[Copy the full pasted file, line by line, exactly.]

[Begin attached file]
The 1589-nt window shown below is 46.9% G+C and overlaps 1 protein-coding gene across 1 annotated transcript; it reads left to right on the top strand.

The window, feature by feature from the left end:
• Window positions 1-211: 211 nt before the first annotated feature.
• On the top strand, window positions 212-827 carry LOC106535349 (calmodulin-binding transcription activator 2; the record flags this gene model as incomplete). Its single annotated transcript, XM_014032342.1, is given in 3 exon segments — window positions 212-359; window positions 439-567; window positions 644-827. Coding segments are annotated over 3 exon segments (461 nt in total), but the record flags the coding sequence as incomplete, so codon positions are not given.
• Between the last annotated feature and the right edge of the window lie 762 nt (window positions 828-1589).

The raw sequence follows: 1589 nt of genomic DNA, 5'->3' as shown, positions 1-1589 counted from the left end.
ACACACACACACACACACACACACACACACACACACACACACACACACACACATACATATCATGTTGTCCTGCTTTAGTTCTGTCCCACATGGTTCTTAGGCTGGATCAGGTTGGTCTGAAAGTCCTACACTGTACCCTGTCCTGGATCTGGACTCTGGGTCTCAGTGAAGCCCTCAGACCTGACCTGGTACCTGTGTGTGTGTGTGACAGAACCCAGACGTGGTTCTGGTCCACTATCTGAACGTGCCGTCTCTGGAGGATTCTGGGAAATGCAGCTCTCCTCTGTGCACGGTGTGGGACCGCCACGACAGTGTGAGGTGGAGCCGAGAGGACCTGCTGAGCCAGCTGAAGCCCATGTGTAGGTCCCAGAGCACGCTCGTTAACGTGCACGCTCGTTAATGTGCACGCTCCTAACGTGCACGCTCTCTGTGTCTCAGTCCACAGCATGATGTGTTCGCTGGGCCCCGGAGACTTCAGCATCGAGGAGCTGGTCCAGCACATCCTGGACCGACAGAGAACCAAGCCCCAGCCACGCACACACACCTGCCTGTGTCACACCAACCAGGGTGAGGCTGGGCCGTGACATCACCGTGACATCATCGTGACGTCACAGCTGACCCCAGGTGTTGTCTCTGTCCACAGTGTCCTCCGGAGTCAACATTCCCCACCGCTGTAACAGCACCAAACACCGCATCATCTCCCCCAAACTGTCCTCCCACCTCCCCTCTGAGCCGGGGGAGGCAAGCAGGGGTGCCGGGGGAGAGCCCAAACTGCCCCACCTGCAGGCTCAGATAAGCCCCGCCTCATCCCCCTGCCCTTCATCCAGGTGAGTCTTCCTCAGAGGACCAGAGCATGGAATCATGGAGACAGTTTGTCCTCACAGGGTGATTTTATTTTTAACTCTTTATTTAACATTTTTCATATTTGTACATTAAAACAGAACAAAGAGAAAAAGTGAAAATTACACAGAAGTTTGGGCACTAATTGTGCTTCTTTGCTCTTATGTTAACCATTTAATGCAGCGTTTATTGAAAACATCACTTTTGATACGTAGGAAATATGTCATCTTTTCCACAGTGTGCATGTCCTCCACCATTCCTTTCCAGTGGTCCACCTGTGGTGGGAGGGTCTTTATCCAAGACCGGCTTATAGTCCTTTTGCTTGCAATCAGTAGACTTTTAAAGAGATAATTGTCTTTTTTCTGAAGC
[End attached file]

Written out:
The 1589-nt window shown below is 46.9% G+C and overlaps 1 protein-coding gene across 1 annotated transcript; it reads left to right on the top strand.

The window, feature by feature from the left end:
• Window positions 1-211: 211 nt before the first annotated feature.
• On the top strand, window positions 212-827 carry LOC106535349 (calmodulin-binding transcription activator 2; the record flags this gene model as incomplete). Its single annotated transcript, XM_014032342.1, is given in 3 exon segments — window positions 212-359; window positions 439-567; window positions 644-827. Coding segments are annotated over 3 exon segments (461 nt in total), but the record flags the coding sequence as incomplete, so codon positions are not given.
• Between the last annotated feature and the right edge of the window lie 762 nt (window positions 828-1589).

The raw sequence follows: 1589 nt of genomic DNA, 5'->3' as shown, positions 1-1589 counted from the left end.
ACACACACACACACACACACACACACACACACACACACACACACACACACACATACATATCATGTTGTCCTGCTTTAGTTCTGTCCCACATGGTTCTTAGGCTGGATCAGGTTGGTCTGAAAGTCCTACACTGTACCCTGTCCTGGATCTGGACTCTGGGTCTCAGTGAAGCCCTCAGACCTGACCTGGTACCTGTGTGTGTGTGTGACAGAACCCAGACGTGGTTCTGGTCCACTATCTGAACGTGCCGTCTCTGGAGGATTCTGGGAAATGCAGCTCTCCTCTGTGCACGGTGTGGGACCGCCACGACAGTGTGAGGTGGAGCCGAGAGGACCTGCTGAGCCAGCTGAAGCCCATGTGTAGGTCCCAGAGCACGCTCGTTAACGTGCACGCTCGTTAATGTGCACGCTCCTAACGTGCACGCTCTCTGTGTCTCAGTCCACAGCATGATGTGTTCGCTGGGCCCCGGAGACTTCAGCATCGAGGAGCTGGTCCAGCACATCCTGGACCGACAGAGAACCAAGCCCCAGCCACGCACACACACCTGCCTGTGTCACACCAACCAGGGTGAGGCTGGGCCGTGACATCACCGTGACATCATCGTGACGTCACAGCTGACCCCAGGTGTTGTCTCTGTCCACAGTGTCCTCCGGAGTCAACATTCCCCACCGCTGTAACAGCACCAAACACCGCATCATCTCCCCCAAACTGTCCTCCCACCTCCCCTCTGAGCCGGGGGAGGCAAGCAGGGGTGCCGGGGGAGAGCCCAAACTGCCCCACCTGCAGGCTCAGATAAGCCCCGCCTCATCCCCCTGCCCTTCATCCAGGTGAGTCTTCCTCAGAGGACCAGAGCATGGAATCATGGAGACAGTTTGTCCTCACAGGGTGATTTTATTTTTAACTCTTTATTTAACATTTTTCATATTTGTACATTAAAACAGAACAAAGAGAAAAAGTGAAAATTACACAGAAGTTTGGGCACTAATTGTGCTTCTTTGCTCTTATGTTAACCATTTAATGCAGCGTTTATTGAAAACATCACTTTTGATACGTAGGAAATATGTCATCTTTTCCACAGTGTGCATGTCCTCCACCATTCCTTTCCAGTGGTCCACCTGTGGTGGGAGGGTCTTTATCCAAGACCGGCTTATAGTCCTTTTGCTTGCAATCAGTAGACTTTTAAAGAGATAATTGTCTTTTTTCTGAAGC